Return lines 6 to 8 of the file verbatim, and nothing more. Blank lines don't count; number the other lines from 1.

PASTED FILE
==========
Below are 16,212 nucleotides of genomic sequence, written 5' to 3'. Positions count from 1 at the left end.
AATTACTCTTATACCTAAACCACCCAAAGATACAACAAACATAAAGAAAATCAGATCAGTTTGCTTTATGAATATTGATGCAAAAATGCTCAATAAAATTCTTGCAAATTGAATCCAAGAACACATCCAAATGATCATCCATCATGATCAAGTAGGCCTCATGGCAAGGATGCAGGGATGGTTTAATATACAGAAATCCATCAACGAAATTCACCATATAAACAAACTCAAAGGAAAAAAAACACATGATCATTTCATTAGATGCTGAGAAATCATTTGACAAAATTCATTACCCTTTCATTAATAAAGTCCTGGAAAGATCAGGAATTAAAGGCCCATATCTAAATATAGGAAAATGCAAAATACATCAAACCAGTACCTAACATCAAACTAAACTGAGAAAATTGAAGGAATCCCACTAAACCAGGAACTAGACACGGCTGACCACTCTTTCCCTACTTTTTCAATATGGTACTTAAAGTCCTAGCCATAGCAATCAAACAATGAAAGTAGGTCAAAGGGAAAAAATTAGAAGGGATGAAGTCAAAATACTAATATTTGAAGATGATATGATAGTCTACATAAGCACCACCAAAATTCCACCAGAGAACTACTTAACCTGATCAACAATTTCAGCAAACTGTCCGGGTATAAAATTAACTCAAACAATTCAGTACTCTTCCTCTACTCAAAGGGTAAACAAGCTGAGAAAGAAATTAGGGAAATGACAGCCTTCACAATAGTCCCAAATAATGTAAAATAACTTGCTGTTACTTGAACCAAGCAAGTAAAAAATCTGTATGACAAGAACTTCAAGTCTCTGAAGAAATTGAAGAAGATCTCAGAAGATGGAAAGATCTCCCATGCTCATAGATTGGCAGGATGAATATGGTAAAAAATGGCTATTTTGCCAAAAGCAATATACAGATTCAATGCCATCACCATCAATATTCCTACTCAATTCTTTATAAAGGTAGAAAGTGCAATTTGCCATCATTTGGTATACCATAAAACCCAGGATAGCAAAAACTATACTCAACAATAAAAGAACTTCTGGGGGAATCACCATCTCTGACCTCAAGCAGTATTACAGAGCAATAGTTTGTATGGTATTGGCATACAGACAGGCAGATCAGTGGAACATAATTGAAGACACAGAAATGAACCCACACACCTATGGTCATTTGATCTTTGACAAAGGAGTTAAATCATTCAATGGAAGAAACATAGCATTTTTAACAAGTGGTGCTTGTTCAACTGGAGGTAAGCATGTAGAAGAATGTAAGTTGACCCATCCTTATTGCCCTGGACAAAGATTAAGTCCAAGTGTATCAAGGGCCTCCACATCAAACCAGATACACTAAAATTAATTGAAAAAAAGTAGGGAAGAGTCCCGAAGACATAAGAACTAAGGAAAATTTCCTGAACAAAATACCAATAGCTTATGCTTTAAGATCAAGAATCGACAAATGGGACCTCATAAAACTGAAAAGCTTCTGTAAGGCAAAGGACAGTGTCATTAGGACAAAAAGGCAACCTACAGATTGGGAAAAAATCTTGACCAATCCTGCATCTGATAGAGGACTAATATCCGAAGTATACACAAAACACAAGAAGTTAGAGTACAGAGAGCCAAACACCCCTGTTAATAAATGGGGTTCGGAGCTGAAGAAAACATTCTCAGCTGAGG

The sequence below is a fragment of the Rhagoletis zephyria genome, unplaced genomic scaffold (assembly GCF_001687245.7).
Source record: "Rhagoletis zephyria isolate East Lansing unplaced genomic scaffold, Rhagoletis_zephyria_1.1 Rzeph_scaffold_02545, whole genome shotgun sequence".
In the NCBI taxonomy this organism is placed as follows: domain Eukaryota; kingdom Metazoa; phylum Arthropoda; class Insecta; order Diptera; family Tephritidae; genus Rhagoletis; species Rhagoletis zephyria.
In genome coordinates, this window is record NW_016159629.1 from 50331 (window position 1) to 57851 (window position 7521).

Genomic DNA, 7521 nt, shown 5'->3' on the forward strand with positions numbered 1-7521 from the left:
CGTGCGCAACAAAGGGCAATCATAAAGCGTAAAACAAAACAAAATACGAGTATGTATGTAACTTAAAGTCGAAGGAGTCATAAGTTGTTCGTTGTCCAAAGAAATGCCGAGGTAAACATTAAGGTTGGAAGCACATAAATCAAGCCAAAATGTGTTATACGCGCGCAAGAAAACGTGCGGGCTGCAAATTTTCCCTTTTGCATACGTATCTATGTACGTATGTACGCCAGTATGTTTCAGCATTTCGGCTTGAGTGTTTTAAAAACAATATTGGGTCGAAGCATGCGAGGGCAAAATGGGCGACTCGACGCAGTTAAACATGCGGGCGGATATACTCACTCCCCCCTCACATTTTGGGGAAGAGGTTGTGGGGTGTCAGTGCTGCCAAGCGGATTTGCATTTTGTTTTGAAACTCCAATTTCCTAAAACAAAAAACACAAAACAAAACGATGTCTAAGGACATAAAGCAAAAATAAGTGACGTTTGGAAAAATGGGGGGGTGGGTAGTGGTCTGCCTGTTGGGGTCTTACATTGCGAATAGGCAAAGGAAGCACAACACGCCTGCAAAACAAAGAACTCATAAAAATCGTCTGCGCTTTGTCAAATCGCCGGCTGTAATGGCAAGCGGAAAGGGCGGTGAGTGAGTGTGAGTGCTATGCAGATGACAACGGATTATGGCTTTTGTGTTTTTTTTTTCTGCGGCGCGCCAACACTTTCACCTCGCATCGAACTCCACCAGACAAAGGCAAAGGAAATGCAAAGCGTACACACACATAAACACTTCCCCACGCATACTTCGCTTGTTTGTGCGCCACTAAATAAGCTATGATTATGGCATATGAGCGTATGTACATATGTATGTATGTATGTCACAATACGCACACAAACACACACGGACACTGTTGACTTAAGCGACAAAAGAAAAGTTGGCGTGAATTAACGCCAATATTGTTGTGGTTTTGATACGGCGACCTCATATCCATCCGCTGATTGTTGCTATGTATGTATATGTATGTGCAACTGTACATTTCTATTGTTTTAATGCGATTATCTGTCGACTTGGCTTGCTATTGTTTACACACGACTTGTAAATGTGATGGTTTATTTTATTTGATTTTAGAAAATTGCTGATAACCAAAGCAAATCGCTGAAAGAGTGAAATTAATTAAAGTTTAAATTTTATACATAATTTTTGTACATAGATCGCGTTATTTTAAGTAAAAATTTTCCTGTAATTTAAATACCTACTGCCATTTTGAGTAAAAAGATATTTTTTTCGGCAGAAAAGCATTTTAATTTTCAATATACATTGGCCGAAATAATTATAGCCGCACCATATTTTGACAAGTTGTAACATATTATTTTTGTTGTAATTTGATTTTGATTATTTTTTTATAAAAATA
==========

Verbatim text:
In genome coordinates, this window is record NW_016159629.1 from 50331 (window position 1) to 57851 (window position 7521).

Genomic DNA, 7521 nt, shown 5'->3' on the forward strand with positions numbered 1-7521 from the left:
CGTGCGCAACAAAGGGCAATCATAAAGCGTAAAACAAAACAAAATACGAGTATGTATGTAACTTAAAGTCGAAGGAGTCATAAGTTGTTCGTTGTCCAAAGAAATGCCGAGGTAAACATTAAGGTTGGAAGCACATAAATCAAGCCAAAATGTGTTATACGCGCGCAAGAAAACGTGCGGGCTGCAAATTTTCCCTTTTGCATACGTATCTATGTACGTATGTACGCCAGTATGTTTCAGCATTTCGGCTTGAGTGTTTTAAAAACAATATTGGGTCGAAGCATGCGAGGGCAAAATGGGCGACTCGACGCAGTTAAACATGCGGGCGGATATACTCACTCCCCCCTCACATTTTGGGGAAGAGGTTGTGGGGTGTCAGTGCTGCCAAGCGGATTTGCATTTTGTTTTGAAACTCCAATTTCCTAAAACAAAAAACACAAAACAAAACGATGTCTAAGGACATAAAGCAAAAATAAGTGACGTTTGGAAAAATGGGGGGGTGGGTAGTGGTCTGCCTGTTGGGGTCTTACATTGCGAATAGGCAAAGGAAGCACAACACGCCTGCAAAACAAAGAACTCATAAAAATCGTCTGCGCTTTGTCAAATCGCCGGCTGTAATGGCAAGCGGAAAGGGCGGTGAGTGAGTGTGAGTGCTATGCAGATGACAACGGATTATGGCTTTTGTGTTTTTTTTTTCTGCGGCGCGCCAACACTTTCACCTCGCATCGAACTCCACCAGACAAAGGCAAAGGAAATGCAAAGCGTACACACACATAAACACTTCCCCACGCATACTTCGCTTGTTTGTGCGCCACTAAATAAGCTATGATTATGGCATATGAGCGTATGTACATATGTATGTATGTATGTCACAATACGCACACAAACACACACGGACACTGTTGACTTAAGCGACAAAAGAAAAGTTGGCGTGAATTAACGCCAATATTGTTGTGGTTTTGATACGGCGACCTCATATCCATCCGCTGATTGTTGCTATGTATGTATATGTATGTGCAACTGTACATTTCTATTGTTTTAATGCGATTATCTGTCGACTTGGCTTGCTATTGTTTACACACGACTTGTAAATGTGATGGTTTATTTTATTTGATTTTAGAAAATTGCTGATAACCAAAGCAAATCGCTGAAAGAGTGAAATTAATTAAAGTTTAAATTTTATACATAATTTTTGTACATAGATCGCGTTATTTTAAGTAAAAATTTTCCTGTAATTTAAATACCTACTGCCATTTTGAGTAAAAAGATATTTTTTTCGGCAGAAAAGCATTTTAATTTTCAATATACATTGGCCGAAATAATTATAGCCGCACCATATTTTGACAAGTTGTAACATATTATTTTTGTTGTAATTTGATTTTGATTATTTTTTTATAAAAATA